The inscriptions are mostly concerned with the donations that financed the fine decorations of the synagogue. In addition to the mosaics which were common in other Late Antique synagogues of the Mediterranean (see Hachlili, Ancient Jewish Art, p. 198-236), the walls were also cladded in marble including those of the Torah shrine, referred to as νομοφυλάκιον/nomophylakion (IJO II.129). The menorahwas an even distincter object of Judaism in Diaspora communities (see Hachlili, The Menorah) and several remains of the symbol were found during the archaeological excavations (Seager, Kraabel, “The Synagogue,” p. 171). The inscription of Aurelius Hermogenes must be understood in the same context of embellishing the synagogue through individual contributions. The expression that this man from Sardis (Σαρδιανός/Sardianos) uses for the dedication of his vow (εὐξάμενος/euxamenos) is slightly abbreviated. The formula alluding to the intervention of providence (πρόνοια/pronoia) was generally completed by a reference to the gifts (δόματα/domata) attributed to the divine force (e.g. IJO II.82-84). God is not directly addressed and this absence might be related to the condition of god-fearer (θεοσεβής/theosebês) bestowed upon Aurelius Hermogenes. Our knowledge of this group of gentile sympathisers of Judaism was substantially improved after the discovery of an illuminating inscription from Aphrodisias. This subscription list shows that god-fearers, while participating in the activities of the Jewish community of the Carian city and contributing to its charitable association, still retained distinctive features. For example, they mostly kept Greek/native names instead of the Semitic ones preferred by the Jews and the proselytes. The god-fearers also appeared as members of the city-council (βουλευταί/bouleutai), but not the other members of the decany. In Sardis, city-councillors are also attested and they mostly followed the formula attributing their donations to providence (IJO II.72, 77, 78). As for the names, Aurelius Hermogenes showed nomenclature typical of the Greek East after the Constitutio Antoniniana. His Roman citizenship was still worth stating and many other Aurelii are recorded making donations for the synagogue (IJO II.67-70, 78, 91-93, 133, 136, 138). This aspect argues against a dating after the 4th century when single names were generally preferred as illustrated by the inscription from Aphrodisias. Indeed, the use of biblical onomastic – more common in Late Antiquity (see Williams, Margaret, “Semitic Name-Use”) – is only scarcely attested in Sardis (e.g. IJO II.63). In this last inscription, a certain Samoes is said to be priest (ἱερεύς/hiereus) and “teacher of wisdom” (σοφοδιδασκάλος/sophodidaskalos). The Jewish association of Aphrodisias also considered themselves “learned-men” (φιλομαθεῖς/philomatheis), so significant similarities existed between both Diaspora communities in Asia Minor despite the onomastic differences. For example, gold-smiths (χρυσοχόοι/chrysochooi) are attested both among the Aphrodisian members of the decany and the synagogue donors in Lydia. The one from Sardis is called Aurelius Hermogenes, a city-councillor, but his identification with our homonymous benefactor cannot be certain given the common occurrence of the name in Greek contexts.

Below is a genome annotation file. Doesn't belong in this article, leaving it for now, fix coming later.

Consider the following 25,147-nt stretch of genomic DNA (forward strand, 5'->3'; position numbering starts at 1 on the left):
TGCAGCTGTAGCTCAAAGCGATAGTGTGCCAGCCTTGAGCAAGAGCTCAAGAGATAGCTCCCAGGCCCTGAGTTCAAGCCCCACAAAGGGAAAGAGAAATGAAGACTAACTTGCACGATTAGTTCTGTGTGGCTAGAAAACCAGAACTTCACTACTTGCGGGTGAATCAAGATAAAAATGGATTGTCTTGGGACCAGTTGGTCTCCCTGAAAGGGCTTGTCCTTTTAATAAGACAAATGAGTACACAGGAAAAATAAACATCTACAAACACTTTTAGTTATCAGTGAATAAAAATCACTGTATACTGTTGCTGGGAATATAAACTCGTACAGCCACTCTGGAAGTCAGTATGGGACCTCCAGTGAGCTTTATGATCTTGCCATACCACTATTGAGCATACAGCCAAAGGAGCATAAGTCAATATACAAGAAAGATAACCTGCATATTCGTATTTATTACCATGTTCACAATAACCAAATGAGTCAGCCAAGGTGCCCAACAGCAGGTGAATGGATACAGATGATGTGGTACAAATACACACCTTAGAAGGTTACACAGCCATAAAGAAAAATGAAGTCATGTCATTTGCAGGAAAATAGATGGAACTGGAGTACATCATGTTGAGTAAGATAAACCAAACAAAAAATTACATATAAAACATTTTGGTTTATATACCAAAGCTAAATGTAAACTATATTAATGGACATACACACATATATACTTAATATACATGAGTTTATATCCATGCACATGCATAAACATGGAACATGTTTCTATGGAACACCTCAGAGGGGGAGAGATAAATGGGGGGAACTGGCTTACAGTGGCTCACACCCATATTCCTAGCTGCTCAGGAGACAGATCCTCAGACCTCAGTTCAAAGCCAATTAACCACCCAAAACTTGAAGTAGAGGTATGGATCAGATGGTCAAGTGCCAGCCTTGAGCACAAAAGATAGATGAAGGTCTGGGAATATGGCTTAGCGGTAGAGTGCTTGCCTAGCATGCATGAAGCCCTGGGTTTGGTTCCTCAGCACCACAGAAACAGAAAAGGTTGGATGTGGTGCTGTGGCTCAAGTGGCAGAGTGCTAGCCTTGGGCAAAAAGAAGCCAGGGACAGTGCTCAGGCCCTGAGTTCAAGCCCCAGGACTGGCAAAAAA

To sum up, this inscription illustrates a god-fearer maintaining his gentile nomenclature but contributing to the embellishment of the place where the long-lived Jewish community of Sardis convened. This combination of collaboration and distinction was also present in Aphrodisias and can be also be found in Philadelphia – also in Lydia – where the theosebês Hermophilos offered funds for the “very sacred synagogue of the Hebrews” (IJO II.49). In Miletus, even a seat in the theatre was dedicated to the Jews together with the god-fearers (IJO II.37). Responding to the gifts of providence, Aurelius Hermogenes provided a menorah as a vow and the epigraphic visibility of such actions in Late Antiquity – either in the 4th or the 6th centuries CE – sheds light on a high degree of interaction in the Diaspora which is not very well attested during the previous Roman imperial period.